Opportunities for Engaging Long-Term and Post-Acute Care Providers in Health Information Exchange Activities: Exchanging Interoperable Patient Assessment Information. Intellectual Property Issues and Mandated Assessment Instruments

12/01/2011

The primary intent of this report is to review known IP issues that may affect the ability to use assessment instrument content in an increasingly interoperable environment. Developers or contributors to portions or all of the three PAC assessment instruments under review, the MDS RAI, the OASIS, and the IRF-PAI, claim or have in the past claimed ownership to all or parts of these instruments. Typically, the developers copyrighted the instrument to maintain the quality and integrity of the instrument and the data derived there from, although as these instruments have become integral to reimbursement mechanisms, financial interests may also have played a role. Though likely not with outright intent, instrument developers have employed a two-pronged strategy in encouraging acceptance and then reliance on the instrument, first to promote the use of the instrument as being the most appropriate for the required use, and then to protect the instrument from unauthorized use, either for financial or quality control issues. This continues to hold true with the developers of the MDS/RAI 2.0 and the IRF-PAI.

Although there has been some momentum towards a single comprehensive assessment tool,23 it is unlikely one will be developed, approved, and implemented in the near term that will completely replace all of the content in the existing instruments. Therefore the need exists to apply HIT standards to the setting-specific assessment data sets currently mandated by CMS. Since third party claims of ownership to all or part of these assessment instruments will likely persist, questions have arisen about the ability and inclination of standards development organizations (SDOs) to link HIT codes to assessment content without first settling the ownership issues and reconciling the IP issues. There are further questions, if HIT codes are linked to legitimately-copyrighted assessment content, as to whether and under what conditions or restrictions the coded assessment content can be disseminated.

It is not clear to what extent simply associating HIT codes with assessment content would constitute an infringing activity under the copyright laws. The copyright owners may argue that the creation of this association in and of itself is a derivative work, which only the copyright owner would have the right to create. In addition, dissemination of HIT coded assessments by a standard setting entity may infringe upon the copyright of an assessment instrument that a third party claims to own, because it could violate the copyright owner’s exclusive right to reproduce, distribute and prepare derivative works based on the assessment instrument.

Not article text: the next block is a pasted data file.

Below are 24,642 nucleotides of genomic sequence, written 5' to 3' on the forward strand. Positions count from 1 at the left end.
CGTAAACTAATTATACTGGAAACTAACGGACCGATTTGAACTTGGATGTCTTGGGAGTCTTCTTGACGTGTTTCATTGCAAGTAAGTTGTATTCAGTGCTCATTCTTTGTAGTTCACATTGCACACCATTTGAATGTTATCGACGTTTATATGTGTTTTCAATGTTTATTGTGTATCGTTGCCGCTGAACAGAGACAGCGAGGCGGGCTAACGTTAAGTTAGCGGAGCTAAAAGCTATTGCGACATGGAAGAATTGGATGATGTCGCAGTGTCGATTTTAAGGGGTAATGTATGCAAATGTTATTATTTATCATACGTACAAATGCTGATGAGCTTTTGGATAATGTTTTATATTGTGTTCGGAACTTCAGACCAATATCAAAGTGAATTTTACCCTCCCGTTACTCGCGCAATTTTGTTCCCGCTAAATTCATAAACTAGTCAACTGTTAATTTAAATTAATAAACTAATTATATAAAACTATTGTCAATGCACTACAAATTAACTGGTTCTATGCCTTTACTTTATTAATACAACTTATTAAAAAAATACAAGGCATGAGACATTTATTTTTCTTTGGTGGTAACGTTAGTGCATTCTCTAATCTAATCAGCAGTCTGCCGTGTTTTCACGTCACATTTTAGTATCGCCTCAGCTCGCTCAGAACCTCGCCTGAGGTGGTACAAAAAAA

It also is not clear that claims to exclusive rights to some of the content of these instruments, or the instruments themselves, are always entirely legitimate, as IP issues are frequently complex. However, if non-government ownership of assessment instrument content is established, before undertaking the process of linking HIT codes to assessment content, standard setting entities may need to negotiate agreements and/or licenses with the owners of the assessments to lawfully distribute the HIT codes. Some of these issues have been addressed previously by the NLM in relation to the UMLS. A post on the Integrating the Healthcare Enterprise (IHE) collaborative web site (wiki) asserted that “UMLS is aware of the IP issues and challenges in general, and is exploring ways to address them.”24

It is evident that the creators or developers of all or parts of the MDS/RAI and the IRF-PAI are cognizant of the goal of having an assessment instrument that works across care settings, as both are developing additional, but compatible assessment instruments for use in settings other than that for which their assessment instrument is currently mandated. Carl Granger, representing UDSMR in comments to CMS regarding the adoption of the Continuity Assessment Record and Evaluation (CARE) tool [72FR55225, September 28, 2007], suggests CMS should consider that “using the AlphaFIM® instrument in acute care settings, the FIMTM instrument in SNF, IRF, and LTCH settings, and the OmegaFIMTM instrument (augmented with the LIFEwareSM System) in HHAs would be a more appropriate choice.”25 Brant Fries, president of interRAI, in testimony before the National Commission for Quality in Long-Term Care, promoted the use of the assessment system created by interRAI, covering most of the LTC settings, including “frail elderly in the community, home care, assisted living, nursing homes, post-acute care, (for example, rehabilitation hospitals), palliative care, acute care, and inpatient and community-based mental health; with additional systems underway for intellectual disability and younger persons with disabilities.”26

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